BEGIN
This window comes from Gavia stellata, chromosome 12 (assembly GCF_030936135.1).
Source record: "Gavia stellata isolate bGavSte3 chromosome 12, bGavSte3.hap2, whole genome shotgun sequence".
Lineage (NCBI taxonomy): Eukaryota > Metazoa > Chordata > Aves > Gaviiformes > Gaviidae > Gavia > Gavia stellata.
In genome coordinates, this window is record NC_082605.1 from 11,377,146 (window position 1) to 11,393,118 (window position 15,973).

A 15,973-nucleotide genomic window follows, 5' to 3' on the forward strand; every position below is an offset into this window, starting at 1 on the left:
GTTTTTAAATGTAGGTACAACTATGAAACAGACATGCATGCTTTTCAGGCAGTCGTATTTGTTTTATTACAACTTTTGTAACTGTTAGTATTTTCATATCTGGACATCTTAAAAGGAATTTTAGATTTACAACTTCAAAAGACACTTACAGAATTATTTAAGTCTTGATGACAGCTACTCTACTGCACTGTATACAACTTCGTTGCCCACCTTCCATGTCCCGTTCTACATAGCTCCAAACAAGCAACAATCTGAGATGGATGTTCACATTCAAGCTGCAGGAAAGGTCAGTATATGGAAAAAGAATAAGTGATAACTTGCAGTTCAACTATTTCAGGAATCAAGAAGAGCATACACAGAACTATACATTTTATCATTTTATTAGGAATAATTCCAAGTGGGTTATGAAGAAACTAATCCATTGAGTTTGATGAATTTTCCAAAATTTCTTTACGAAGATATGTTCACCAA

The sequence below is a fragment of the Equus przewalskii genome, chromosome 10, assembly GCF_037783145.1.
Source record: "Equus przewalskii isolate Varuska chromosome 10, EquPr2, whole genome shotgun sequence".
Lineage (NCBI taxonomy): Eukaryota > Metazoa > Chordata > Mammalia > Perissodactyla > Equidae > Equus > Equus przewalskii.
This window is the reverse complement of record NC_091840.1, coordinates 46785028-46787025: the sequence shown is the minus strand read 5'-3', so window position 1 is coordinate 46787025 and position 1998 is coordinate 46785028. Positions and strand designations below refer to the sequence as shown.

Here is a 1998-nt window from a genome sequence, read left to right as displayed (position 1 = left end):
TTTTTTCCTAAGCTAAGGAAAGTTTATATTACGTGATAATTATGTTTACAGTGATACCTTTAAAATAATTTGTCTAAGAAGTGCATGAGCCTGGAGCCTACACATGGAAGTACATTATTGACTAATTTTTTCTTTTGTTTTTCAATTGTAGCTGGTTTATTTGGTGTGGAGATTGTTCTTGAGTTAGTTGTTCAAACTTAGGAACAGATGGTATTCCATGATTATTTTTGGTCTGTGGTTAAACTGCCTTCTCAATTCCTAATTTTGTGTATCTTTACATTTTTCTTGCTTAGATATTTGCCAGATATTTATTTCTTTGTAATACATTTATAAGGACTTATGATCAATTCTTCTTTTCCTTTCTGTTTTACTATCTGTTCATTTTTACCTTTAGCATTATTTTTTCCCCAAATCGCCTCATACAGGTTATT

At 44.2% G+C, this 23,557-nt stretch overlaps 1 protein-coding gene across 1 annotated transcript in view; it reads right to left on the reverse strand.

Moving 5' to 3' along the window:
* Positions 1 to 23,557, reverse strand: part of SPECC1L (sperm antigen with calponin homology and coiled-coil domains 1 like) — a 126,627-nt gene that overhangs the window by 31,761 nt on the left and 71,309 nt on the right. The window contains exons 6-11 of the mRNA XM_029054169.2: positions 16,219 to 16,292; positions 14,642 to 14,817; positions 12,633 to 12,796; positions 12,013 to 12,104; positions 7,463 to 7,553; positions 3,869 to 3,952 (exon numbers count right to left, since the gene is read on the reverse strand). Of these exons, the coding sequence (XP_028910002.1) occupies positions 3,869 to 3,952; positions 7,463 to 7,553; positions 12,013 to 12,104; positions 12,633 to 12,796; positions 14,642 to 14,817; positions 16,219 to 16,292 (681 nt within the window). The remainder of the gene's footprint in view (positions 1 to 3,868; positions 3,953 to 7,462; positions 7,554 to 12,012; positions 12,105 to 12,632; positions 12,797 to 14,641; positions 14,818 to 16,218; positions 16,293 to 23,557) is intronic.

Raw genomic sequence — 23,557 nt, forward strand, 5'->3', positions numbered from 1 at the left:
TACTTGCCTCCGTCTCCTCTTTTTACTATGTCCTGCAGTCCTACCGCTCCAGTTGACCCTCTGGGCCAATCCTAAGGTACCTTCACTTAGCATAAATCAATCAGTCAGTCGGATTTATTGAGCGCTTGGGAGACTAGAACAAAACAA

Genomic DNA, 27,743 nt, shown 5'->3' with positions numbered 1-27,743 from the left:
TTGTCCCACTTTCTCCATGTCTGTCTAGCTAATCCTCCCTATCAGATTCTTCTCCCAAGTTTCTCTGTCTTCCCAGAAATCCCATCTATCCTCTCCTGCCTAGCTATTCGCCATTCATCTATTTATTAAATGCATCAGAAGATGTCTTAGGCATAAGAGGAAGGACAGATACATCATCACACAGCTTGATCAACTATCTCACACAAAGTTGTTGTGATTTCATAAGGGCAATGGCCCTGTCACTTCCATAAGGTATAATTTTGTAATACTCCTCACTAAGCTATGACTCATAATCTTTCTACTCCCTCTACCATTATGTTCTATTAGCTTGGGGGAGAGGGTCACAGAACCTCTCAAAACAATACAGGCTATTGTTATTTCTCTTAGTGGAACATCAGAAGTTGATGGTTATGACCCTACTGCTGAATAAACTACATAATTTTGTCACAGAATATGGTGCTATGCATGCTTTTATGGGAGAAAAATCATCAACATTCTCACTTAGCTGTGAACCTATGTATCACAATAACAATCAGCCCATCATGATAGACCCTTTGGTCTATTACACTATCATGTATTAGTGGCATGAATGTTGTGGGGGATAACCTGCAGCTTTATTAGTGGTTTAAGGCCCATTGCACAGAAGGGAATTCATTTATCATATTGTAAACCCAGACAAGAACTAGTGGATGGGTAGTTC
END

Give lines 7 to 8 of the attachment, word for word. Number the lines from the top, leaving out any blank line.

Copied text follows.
The sequence below is a fragment of the Equus przewalskii genome, chromosome 10, assembly GCF_037783145.1.
Source record: "Equus przewalskii isolate Varuska chromosome 10, EquPr2, whole genome shotgun sequence".